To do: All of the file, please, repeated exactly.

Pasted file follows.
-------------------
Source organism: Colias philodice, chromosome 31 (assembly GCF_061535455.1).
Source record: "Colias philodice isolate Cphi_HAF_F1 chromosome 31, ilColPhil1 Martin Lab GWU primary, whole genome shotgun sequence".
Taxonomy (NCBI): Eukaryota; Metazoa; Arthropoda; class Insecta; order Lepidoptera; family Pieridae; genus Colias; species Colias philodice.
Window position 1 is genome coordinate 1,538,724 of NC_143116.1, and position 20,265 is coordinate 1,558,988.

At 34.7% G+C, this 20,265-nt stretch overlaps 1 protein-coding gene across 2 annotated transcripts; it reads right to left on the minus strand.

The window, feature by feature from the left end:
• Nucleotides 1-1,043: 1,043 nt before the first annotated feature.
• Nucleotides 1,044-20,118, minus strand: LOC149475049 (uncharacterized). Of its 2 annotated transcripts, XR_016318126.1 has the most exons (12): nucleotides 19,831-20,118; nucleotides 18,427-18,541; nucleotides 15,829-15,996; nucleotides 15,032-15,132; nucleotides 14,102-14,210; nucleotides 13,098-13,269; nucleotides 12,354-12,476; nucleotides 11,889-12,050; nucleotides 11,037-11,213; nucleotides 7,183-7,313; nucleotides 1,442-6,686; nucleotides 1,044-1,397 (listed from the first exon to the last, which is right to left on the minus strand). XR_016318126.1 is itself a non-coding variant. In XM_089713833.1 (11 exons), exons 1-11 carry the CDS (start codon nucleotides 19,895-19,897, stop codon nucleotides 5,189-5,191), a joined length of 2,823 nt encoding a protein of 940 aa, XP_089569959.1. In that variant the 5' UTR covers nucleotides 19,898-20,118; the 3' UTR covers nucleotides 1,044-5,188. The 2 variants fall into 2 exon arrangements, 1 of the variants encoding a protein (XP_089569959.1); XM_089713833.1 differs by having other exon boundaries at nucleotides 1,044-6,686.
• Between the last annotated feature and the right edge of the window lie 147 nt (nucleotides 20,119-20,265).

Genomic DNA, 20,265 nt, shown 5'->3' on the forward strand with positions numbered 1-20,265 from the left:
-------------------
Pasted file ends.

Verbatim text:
Source organism: Colias philodice, chromosome 31 (assembly GCF_061535455.1).
Source record: "Colias philodice isolate Cphi_HAF_F1 chromosome 31, ilColPhil1 Martin Lab GWU primary, whole genome shotgun sequence".
Taxonomy (NCBI): Eukaryota; Metazoa; Arthropoda; class Insecta; order Lepidoptera; family Pieridae; genus Colias; species Colias philodice.
Window position 1 is genome coordinate 1,538,724 of NC_143116.1, and position 20,265 is coordinate 1,558,988.

At 34.7% G+C, this 20,265-nt stretch overlaps 1 protein-coding gene across 2 annotated transcripts; it reads right to left on the minus strand.

The window, feature by feature from the left end:
• Nucleotides 1-1,043: 1,043 nt before the first annotated feature.
• Nucleotides 1,044-20,118, minus strand: LOC149475049 (uncharacterized). Of its 2 annotated transcripts, XR_016318126.1 has the most exons (12): nucleotides 19,831-20,118; nucleotides 18,427-18,541; nucleotides 15,829-15,996; nucleotides 15,032-15,132; nucleotides 14,102-14,210; nucleotides 13,098-13,269; nucleotides 12,354-12,476; nucleotides 11,889-12,050; nucleotides 11,037-11,213; nucleotides 7,183-7,313; nucleotides 1,442-6,686; nucleotides 1,044-1,397 (listed from the first exon to the last, which is right to left on the minus strand). XR_016318126.1 is itself a non-coding variant. In XM_089713833.1 (11 exons), exons 1-11 carry the CDS (start codon nucleotides 19,895-19,897, stop codon nucleotides 5,189-5,191), a joined length of 2,823 nt encoding a protein of 940 aa, XP_089569959.1. In that variant the 5' UTR covers nucleotides 19,898-20,118; the 3' UTR covers nucleotides 1,044-5,188. The 2 variants fall into 2 exon arrangements, 1 of the variants encoding a protein (XP_089569959.1); XM_089713833.1 differs by having other exon boundaries at nucleotides 1,044-6,686.
• Between the last annotated feature and the right edge of the window lie 147 nt (nucleotides 20,119-20,265).

Genomic DNA, 20,265 nt, shown 5'->3' on the forward strand with positions numbered 1-20,265 from the left: